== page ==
The past few months have been action packed for quick commerce platform Dunzo as the company faced the departure of top level executives including co-founders and its finance head, delay in salaries of several employees and mass layoffs across phases. The company had raised a $240 million round led by Reliance by the end of fiscal year FY22. However, the failure to control rising expenses has meant a descent into deep losses despite a four fold jump in revenue in the last fiscal year or FY23.
Dunzo’s revenue from operations surged 4.1X to Rs 226 crore in FY23 from Rs 54 crore in FY22, according to its consolidated financial statements filed with the Registrar of Companies.
Collections from the sale of traded goods formed 62% of the total operating revenue. This income stood at Rs 141 crore in FY23. Dunzo started this segment with the launch of the dark store model in 2020. The company, however, shut down almost all stores due to unsustainable investment demands in the current year.
The rest of the income came from the platform services and warehouse fees during the previous fiscal year. Check TheKredible to see the detailed revenue breakdown.
Being an on-demand delivery company, runners contact fees was the largest cost center which formed 18% of the overall expenses. This cost surged 2.7X to Rs 367 crore in FY23 from Rs 134 crore in FY22.
- Cost of materials
- Employee benefit expense
- Advertising promotional expenses
- Legal professional charges
- Contracted manpower
- Information technology
- Runner contract fee and incentives
Its employee benefit cost rose 2.4X to Rs 338 crore in FY23. This includes Rs 74 crore as ESOP cost which was settled in cash. Its massive ad spend, rent, contracted manpower, liquidation damages, IT cost, legal fees, and other operating overheads raised its overall cost 3.86X to Rs 2,054 crore in FY23 from Rs 532 crore in FY22. Head to TheKredible to see the complete expense breakup.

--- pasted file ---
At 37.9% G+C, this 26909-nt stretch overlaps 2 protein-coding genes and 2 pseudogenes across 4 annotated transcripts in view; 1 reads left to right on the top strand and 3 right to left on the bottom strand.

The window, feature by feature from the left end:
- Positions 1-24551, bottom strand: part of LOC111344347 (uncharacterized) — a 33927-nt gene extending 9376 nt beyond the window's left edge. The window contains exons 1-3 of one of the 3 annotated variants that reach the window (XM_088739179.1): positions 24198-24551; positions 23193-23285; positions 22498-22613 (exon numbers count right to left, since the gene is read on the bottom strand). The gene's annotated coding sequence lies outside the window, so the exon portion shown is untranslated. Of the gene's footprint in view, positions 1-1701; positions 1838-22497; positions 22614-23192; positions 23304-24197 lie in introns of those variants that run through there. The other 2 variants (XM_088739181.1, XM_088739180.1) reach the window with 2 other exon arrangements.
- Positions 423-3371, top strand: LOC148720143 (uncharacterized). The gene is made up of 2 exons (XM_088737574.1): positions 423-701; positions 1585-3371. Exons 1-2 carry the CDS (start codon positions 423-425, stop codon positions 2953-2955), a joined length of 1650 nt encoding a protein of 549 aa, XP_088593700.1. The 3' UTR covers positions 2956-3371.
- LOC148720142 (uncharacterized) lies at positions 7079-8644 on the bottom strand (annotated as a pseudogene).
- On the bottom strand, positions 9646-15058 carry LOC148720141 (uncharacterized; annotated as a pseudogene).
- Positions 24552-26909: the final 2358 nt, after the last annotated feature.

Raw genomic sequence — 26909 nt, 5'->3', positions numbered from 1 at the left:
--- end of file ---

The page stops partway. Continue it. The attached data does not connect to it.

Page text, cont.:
Significant investments in dark stores, advertising, and employee costs caused the company’s losses to rise 3.8X to Rs 1801 crore in FY23 from Rs 464 crore in FY22. Its EBITDA margin stood at -677% in FY23. On a unit level, the company spent Rs 9.09 to earn a unit of operating revenue.
Expense/₹ of Op Revenue
The company’s current assets tally to Rs 347 crore till FY23. This includes the cash and bank balance of Rs 216 crore with the trade receivables of Rs 45 crore only.
All this has meant Dunzo remains in survival mode, and trying to raise fresh funding. As per media reports, the company’s valuation may come down to $200 million from a peak of $800 million after the fresh round.
Interestingly, existing backers Reliance and Google are unwilling to put in new capital in the Kabir Biswas-led company. Currently, Reliance and Google control 25% and 18% stake in the company. Check TheKredible for complete shareholding.
Meanwhile, Dunzo’s direct competitors including Zepto, Swiggy’s Instamart and Zomato-owned Blinkit are doing relatively better, even as smaller firms like Porter continue to nip away at any profitable segments.
Zomato, which recently filed its Q2 FY24 report, stated that Blinkit contributed Rs 505 crore out of total revenue of Rs 2,828 crore in the second quarter of this fiscal year. Zepto turned unicorn in August this year and the firm reported 14X jump in its revenue to Rs 2024 crore in FY23. As per Entrackr’s sources, Swiggy is planning to turn Instamart profitable ahead of its initial public offering (IPO).
Dunzo’s troubles seem self inflicted, considering how long people have questioned its revenue model. Having storied investors like Google on board helped deflect a lot of the questions, but eventually, market realities seem to have won out, as always. The Reliance entry raised hopes that a path to viability was around the corner with a possible tie-in with Reliance Retail’s huge logistic requirements, but even that hasn’t happened, leaving the firm in the lurch. Dunzo risks becoming a cautionary tale of misplaced investor exuberance and blindsided optimism from founders. It was an issue we had flagged over a year ago, despite some strong pushback from the firm on improving ‘margins’ and impending deals.